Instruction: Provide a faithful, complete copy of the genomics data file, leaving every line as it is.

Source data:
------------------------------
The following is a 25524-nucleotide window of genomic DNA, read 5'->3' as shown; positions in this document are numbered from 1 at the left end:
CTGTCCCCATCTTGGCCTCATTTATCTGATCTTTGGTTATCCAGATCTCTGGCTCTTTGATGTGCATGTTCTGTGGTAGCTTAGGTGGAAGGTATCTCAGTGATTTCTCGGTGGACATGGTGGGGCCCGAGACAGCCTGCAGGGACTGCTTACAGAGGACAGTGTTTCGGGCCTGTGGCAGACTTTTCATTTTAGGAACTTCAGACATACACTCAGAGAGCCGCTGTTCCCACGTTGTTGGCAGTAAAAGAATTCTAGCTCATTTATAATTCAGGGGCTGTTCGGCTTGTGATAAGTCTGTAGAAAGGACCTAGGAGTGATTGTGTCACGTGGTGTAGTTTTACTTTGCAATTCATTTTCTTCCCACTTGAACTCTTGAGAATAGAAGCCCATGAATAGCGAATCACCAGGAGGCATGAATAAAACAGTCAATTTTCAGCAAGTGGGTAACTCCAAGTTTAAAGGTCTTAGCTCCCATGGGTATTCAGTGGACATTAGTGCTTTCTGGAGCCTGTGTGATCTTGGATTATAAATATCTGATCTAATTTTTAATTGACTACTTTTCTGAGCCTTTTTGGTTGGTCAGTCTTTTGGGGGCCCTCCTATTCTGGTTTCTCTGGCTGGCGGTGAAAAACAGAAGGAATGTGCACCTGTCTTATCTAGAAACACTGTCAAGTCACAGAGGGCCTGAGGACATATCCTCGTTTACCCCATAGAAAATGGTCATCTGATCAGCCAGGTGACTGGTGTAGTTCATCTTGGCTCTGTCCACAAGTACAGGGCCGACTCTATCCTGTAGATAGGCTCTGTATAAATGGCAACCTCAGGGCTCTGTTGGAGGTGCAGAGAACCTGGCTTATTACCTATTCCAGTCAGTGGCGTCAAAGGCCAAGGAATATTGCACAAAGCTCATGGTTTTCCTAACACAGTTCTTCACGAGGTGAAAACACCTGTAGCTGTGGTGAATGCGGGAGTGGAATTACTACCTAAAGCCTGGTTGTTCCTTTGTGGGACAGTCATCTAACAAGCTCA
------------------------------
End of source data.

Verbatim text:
The following is a 25524-nucleotide window of genomic DNA, read 5'->3' as shown; positions in this document are numbered from 1 at the left end:
CTGTCCCCATCTTGGCCTCATTTATCTGATCTTTGGTTATCCAGATCTCTGGCTCTTTGATGTGCATGTTCTGTGGTAGCTTAGGTGGAAGGTATCTCAGTGATTTCTCGGTGGACATGGTGGGGCCCGAGACAGCCTGCAGGGACTGCTTACAGAGGACAGTGTTTCGGGCCTGTGGCAGACTTTTCATTTTAGGAACTTCAGACATACACTCAGAGAGCCGCTGTTCCCACGTTGTTGGCAGTAAAAGAATTCTAGCTCATTTATAATTCAGGGGCTGTTCGGCTTGTGATAAGTCTGTAGAAAGGACCTAGGAGTGATTGTGTCACGTGGTGTAGTTTTACTTTGCAATTCATTTTCTTCCCACTTGAACTCTTGAGAATAGAAGCCCATGAATAGCGAATCACCAGGAGGCATGAATAAAACAGTCAATTTTCAGCAAGTGGGTAACTCCAAGTTTAAAGGTCTTAGCTCCCATGGGTATTCAGTGGACATTAGTGCTTTCTGGAGCCTGTGTGATCTTGGATTATAAATATCTGATCTAATTTTTAATTGACTACTTTTCTGAGCCTTTTTGGTTGGTCAGTCTTTTGGGGGCCCTCCTATTCTGGTTTCTCTGGCTGGCGGTGAAAAACAGAAGGAATGTGCACCTGTCTTATCTAGAAACACTGTCAAGTCACAGAGGGCCTGAGGACATATCCTCGTTTACCCCATAGAAAATGGTCATCTGATCAGCCAGGTGACTGGTGTAGTTCATCTTGGCTCTGTCCACAAGTACAGGGCCGACTCTATCCTGTAGATAGGCTCTGTATAAATGGCAACCTCAGGGCTCTGTTGGAGGTGCAGAGAACCTGGCTTATTACCTATTCCAGTCAGTGGCGTCAAAGGCCAAGGAATATTGCACAAAGCTCATGGTTTTCCTAACACAGTTCTTCACGAGGTGAAAACACCTGTAGCTGTGGTGAATGCGGGAGTGGAATTACTACCTAAAGCCTGGTTGTTCCTTTGTGGGACAGTCATCTAACAAGCTCA